Keith Brown pushes for cities convention

Keith Brown will highlight the plan in an address to local authority leaders from across the UK at a summit in Glasgow tomorrow. Picture: TSPL

Keith Brown will highlight the plan in an address to local authority leaders from across the UK at a summit in Glasgow tomorrow. Picture: TSPL

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THE CREATION of a Cities Convention as part of moves to hand more powers to local communities has been proposed by the Infrastructure Secretary.

Keith Brown will highlight the plan in an address to local authority leaders from across the UK at a summit in Glasgow tomorrow.

Ministers believe such a convention would “bring people and policy makers together, enable better understanding, improved policy and greater empowerment of communities”.

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Mr Brown, whose brief also includes cities and investment, will tell the Core Cities Summit that the Scottish Government’s approach to devolution does not stop at local authority level.

Through initiatives such as the introduction of the Community Empowerment Bill, the Government wants to see the balance of power move towards communities, he will say.

Speaking ahead of the summit, Mr Brown said: “The Scottish Government’s approach is one of partnership with local government - it is an approach that varies substantially from that taken in some other parts of the UK and is based on a shared vision of strengthened community planning, engagement and empowerment.

“But our approach to devolution does not stop at local authority level and through, for example, the Community Empowerment Bill, we want to help shift the balance of power more towards communities.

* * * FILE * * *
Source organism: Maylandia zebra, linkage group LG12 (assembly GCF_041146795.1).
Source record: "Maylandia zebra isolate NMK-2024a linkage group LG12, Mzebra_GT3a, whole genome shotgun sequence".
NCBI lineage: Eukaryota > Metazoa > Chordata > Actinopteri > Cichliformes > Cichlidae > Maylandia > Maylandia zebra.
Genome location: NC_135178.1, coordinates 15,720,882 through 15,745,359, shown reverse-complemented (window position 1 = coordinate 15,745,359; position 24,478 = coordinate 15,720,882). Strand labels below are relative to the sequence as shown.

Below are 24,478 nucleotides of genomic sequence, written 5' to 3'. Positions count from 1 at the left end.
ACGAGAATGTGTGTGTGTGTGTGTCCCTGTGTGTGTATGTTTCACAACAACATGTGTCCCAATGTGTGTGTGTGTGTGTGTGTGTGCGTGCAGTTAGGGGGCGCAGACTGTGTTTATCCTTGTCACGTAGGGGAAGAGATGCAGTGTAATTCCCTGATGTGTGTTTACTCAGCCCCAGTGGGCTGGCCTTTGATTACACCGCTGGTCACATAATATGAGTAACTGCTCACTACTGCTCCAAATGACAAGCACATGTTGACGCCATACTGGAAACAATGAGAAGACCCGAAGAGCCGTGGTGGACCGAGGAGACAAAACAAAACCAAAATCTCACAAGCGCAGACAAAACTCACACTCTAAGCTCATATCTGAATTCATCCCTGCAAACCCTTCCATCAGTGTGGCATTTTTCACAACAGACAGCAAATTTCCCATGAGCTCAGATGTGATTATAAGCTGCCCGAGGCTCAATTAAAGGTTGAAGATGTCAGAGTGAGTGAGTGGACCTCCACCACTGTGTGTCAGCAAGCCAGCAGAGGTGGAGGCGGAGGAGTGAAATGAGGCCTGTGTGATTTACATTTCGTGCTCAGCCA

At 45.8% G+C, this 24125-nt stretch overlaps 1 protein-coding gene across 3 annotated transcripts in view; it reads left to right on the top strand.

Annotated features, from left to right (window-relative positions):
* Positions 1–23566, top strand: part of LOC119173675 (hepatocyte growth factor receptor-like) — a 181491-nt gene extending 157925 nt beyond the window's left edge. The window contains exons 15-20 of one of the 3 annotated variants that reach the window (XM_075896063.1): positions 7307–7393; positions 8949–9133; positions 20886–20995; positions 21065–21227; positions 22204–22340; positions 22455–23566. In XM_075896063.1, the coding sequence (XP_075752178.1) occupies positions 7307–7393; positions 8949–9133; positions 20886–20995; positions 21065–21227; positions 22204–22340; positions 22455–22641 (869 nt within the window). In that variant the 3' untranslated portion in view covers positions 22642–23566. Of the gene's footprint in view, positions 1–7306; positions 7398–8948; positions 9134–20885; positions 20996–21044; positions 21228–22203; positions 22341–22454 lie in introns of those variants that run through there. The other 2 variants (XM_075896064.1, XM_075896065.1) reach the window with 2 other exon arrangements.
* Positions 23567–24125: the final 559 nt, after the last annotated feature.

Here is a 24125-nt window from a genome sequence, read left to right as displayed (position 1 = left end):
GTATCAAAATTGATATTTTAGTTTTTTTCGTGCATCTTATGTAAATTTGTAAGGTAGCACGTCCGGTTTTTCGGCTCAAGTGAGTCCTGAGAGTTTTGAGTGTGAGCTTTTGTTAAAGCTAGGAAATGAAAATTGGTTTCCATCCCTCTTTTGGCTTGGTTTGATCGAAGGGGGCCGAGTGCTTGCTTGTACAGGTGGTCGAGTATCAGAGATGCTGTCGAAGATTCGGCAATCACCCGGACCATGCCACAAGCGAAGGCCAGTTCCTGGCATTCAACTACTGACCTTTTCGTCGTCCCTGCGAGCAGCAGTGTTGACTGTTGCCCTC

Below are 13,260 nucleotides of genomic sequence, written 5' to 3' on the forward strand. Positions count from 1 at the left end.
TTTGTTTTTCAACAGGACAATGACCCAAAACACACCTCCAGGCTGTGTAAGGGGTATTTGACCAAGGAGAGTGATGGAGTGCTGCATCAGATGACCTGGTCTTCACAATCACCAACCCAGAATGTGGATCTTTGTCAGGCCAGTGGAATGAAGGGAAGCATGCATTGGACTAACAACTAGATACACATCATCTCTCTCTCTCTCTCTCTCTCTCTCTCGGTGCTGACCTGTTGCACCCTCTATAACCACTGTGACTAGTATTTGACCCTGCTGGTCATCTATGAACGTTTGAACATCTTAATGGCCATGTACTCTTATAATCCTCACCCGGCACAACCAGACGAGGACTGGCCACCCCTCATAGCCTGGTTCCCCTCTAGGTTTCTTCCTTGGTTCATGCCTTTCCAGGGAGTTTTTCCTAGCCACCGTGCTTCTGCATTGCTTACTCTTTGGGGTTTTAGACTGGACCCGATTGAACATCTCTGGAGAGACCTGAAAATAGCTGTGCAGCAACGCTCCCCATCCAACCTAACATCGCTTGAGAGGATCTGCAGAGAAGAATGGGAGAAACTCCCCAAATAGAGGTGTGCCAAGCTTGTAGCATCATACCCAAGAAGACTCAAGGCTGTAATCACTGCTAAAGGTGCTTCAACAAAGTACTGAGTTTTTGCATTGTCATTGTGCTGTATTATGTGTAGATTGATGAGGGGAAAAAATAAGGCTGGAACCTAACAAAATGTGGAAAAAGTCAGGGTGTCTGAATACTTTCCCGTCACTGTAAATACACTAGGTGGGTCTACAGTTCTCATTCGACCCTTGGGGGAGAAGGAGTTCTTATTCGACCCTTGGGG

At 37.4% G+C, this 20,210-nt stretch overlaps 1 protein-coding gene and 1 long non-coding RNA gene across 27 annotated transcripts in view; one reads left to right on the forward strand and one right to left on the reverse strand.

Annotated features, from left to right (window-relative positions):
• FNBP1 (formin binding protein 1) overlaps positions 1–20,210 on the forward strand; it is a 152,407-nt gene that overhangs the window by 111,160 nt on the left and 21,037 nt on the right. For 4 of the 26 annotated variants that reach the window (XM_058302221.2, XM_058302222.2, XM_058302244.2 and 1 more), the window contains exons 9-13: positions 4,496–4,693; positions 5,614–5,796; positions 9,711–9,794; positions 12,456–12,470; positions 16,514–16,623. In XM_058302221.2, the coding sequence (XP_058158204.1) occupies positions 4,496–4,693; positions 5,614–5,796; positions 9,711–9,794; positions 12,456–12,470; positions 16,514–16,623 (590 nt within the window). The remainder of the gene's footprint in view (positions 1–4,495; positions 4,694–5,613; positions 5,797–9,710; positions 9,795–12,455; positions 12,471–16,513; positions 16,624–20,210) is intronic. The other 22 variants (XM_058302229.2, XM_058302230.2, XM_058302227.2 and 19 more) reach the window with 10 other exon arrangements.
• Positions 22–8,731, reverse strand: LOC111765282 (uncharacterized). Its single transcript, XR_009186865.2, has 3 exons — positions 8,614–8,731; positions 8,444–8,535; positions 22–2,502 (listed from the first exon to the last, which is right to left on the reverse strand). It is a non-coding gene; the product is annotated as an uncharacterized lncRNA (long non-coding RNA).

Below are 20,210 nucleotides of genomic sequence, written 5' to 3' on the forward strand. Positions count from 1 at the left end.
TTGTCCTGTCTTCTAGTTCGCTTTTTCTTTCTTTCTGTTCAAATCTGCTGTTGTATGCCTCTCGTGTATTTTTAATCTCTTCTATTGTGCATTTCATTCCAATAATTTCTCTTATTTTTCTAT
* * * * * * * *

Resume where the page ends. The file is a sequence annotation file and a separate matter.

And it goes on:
“Initiatives such as the Scottish Rural Parliament, which met for the first time last November, and our action to ensure island communities benefit from the revenue of the Crown Estate demonstrate our commitment to subsidiarity.”

Mr Brown said he wants to see the cities “engage” too.

“Scotland’s cities are already leading the UK on devolution - already in possession of powers their English counterparts are fighting for,” he said.

“For example, local authorities in Scotland already have an enshrined legal power to advance wellbeing - a wide-ranging discretionary power, set out in the Local Government in Scotland Act 2003. I would like to see every local authority in Scotland using this in the way it was intended, to listen to their communities, understand their priorities and use their power effectively to promote wellbeing.

“Devolution is not just about devolving from Westminster to Holyrood - or from Holyrood to the city chambers. Democracy is not about parliaments, councils or governments, it is first and foremost about people and communities.”

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